What to Do When Things Slow Down: Turn Off Sub-Data Sheets
Last month I described a process to alleviate
slowdowns in your Access database. This month, I'll
continue the process of speeding things up by
showing you a way to turn off a sometimes helpful, but
potentially foot-dragging feature: Sub-data sheets.
|Sub-Data Sheets - The Basics
Sub-data sheets are an interesting feature that
Microsoft added to Access with the 2000 release.
They essentially allow you to see related tables easily
in a single table view that shows both parent and child
records. This can be very efficient for reviewing data in
your application. By using this feature, you can see a
whole lot of information without having to build queries
linking tables together.
This feature is turned on by default, and Access will
attempt to use it wherever it can in a relationship
between two tables. This will happen for the records
in the first and subsequent parent tables. In effect,
you'll get a nested set of tables.
When this feature is on and you open a table in data
sheet view, you'll see little plus signs on the left hand
side as in the table below.
By clicking on one of the pluses you'll be able to see
the child records for whichever record you've
selected. And if the table below has a child table,
you'll then be able to see the records from that table
as well. As you can imagine, this is a very powerful
Unless you've changed the defaults, this
feature will also flow over into both queries and
forms. No doubt, the ability to see both parent and
child records without having to build queries could
save an awful lot of time.
|Sub-Data Sheets - The Downside
The trouble with sub-data sheets, though, is that the
processing that takes place to determine what to
show consumes a lot of processing power. If you
have a table with an associated table with many
records, this feature may drag down your
performance. It may be difficult to detect that it is even
happening. There may be no visible indication that
this processing is taking place other than your
machine begins to react slowly.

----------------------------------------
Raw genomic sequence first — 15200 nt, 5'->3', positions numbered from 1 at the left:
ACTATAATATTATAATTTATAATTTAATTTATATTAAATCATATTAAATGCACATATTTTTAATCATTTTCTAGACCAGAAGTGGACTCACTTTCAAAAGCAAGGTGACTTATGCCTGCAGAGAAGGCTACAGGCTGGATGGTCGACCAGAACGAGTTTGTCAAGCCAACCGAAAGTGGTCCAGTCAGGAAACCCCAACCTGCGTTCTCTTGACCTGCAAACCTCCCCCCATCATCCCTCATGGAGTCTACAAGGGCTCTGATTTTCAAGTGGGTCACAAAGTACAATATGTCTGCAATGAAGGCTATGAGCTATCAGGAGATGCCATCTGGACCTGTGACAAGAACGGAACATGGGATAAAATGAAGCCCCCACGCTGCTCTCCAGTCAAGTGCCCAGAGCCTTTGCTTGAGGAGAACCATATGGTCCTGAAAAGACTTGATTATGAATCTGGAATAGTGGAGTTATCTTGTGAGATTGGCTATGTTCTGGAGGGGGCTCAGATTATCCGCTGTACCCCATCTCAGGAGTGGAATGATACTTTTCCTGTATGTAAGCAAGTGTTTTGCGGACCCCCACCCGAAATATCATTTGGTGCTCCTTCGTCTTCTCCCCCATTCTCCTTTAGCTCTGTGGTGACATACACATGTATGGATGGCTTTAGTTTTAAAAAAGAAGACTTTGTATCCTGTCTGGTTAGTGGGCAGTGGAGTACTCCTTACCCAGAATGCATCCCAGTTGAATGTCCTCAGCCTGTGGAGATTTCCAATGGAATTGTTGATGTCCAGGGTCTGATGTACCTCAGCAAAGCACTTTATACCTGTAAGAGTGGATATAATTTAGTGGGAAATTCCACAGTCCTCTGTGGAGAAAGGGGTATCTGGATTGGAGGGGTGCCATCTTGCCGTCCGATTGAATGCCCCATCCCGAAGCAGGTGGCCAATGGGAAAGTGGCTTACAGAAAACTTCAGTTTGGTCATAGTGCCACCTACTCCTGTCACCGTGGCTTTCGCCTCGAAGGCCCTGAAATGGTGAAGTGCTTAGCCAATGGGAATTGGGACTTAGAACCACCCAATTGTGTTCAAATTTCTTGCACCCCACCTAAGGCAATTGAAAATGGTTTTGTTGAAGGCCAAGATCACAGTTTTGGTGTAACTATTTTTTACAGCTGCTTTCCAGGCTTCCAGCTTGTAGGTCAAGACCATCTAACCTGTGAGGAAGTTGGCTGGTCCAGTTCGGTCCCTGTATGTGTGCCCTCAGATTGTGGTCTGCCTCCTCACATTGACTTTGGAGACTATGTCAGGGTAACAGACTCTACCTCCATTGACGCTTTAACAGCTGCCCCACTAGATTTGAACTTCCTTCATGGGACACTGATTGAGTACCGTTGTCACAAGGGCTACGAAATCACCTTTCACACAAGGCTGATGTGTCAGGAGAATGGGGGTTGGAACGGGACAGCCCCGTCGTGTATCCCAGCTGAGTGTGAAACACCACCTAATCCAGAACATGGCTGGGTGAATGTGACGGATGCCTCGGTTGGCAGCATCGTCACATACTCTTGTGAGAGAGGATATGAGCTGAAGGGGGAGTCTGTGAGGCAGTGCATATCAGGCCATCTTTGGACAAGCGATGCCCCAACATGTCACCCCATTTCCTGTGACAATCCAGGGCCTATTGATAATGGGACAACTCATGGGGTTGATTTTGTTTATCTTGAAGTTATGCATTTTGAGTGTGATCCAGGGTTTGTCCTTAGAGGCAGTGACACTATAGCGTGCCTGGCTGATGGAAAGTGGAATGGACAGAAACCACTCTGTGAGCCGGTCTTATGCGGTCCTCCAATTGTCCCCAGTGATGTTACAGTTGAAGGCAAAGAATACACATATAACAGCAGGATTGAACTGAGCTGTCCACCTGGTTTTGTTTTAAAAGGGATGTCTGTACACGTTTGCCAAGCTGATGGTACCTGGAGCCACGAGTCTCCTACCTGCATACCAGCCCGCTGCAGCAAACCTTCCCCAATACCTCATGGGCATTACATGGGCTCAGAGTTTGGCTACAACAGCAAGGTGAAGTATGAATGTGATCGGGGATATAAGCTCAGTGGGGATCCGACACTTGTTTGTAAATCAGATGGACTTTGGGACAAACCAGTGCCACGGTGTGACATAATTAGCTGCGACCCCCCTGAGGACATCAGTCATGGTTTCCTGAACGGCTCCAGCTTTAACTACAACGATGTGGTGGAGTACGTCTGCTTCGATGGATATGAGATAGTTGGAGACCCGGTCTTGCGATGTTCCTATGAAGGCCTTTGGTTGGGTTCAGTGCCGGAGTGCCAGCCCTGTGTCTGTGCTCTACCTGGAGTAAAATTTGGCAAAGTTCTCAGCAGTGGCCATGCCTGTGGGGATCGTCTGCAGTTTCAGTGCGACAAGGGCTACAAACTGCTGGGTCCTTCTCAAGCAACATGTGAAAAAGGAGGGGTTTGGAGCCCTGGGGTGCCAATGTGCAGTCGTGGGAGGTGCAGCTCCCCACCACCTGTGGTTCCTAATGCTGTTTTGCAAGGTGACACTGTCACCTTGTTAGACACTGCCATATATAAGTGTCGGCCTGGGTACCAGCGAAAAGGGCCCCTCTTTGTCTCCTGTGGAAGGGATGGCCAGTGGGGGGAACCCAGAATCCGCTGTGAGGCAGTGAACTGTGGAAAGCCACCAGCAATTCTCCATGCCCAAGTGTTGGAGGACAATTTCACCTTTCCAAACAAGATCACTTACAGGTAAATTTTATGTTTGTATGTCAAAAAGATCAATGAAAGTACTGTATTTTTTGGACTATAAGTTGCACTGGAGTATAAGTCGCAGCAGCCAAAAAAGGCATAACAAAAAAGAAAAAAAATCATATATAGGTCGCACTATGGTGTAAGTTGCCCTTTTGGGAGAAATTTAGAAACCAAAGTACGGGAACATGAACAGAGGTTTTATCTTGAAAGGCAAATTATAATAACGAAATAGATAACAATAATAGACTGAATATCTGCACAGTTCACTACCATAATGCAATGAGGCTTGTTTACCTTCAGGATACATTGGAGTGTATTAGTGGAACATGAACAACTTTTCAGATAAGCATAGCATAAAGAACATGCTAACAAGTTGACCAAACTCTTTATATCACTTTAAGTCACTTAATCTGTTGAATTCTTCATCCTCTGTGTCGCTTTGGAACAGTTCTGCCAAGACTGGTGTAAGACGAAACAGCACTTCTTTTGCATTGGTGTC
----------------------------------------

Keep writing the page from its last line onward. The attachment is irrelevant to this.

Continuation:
|How to Turn Off Sub-Data Sheets
Luckily, turning off sub-data sheets is relatively easy.
Open the table and, in datasheet mode, click on
format, select sub data sheet, then select 'remove' as
in the picture below.
This will turn off the feature for that table. If you want
turn it off across the board. You have to do this for
each table in turn, or run some code against all the
tables in your database.
Like many things in life, sub-data sheets are a trade-
off; in this case you trading convenience for speed.
You have to decide for yourself whether the hit to your
system is worth the convenience. It's certainly worth
experimenting to see what effect removing this feature
has on the speed of your application.
Tip of the Month - Get the Full Path to Your Application
Periodically you may need to know the full path to your
application. In Microsoft Word or Excel, this is fairly
easy. You just click on File | Save as, and the
information is available. In Access however, this is
much tougher. If you try this, you'll be invited to save
the current table, form, or report, rather than the
application, and there's no way to get to the path.
Luckily, it's not too tough to get the information if you
know the trick. Hold down the control key and press
the letter G. This will pop you into what's called the
immediate window. From here, you can give a
command and get information back.
To get to the full application path, type "Debug.Print
Application.CodeProject.FullName" omitting the
You'll then be able to see exactly where on your hard
drive or network your Access application lives.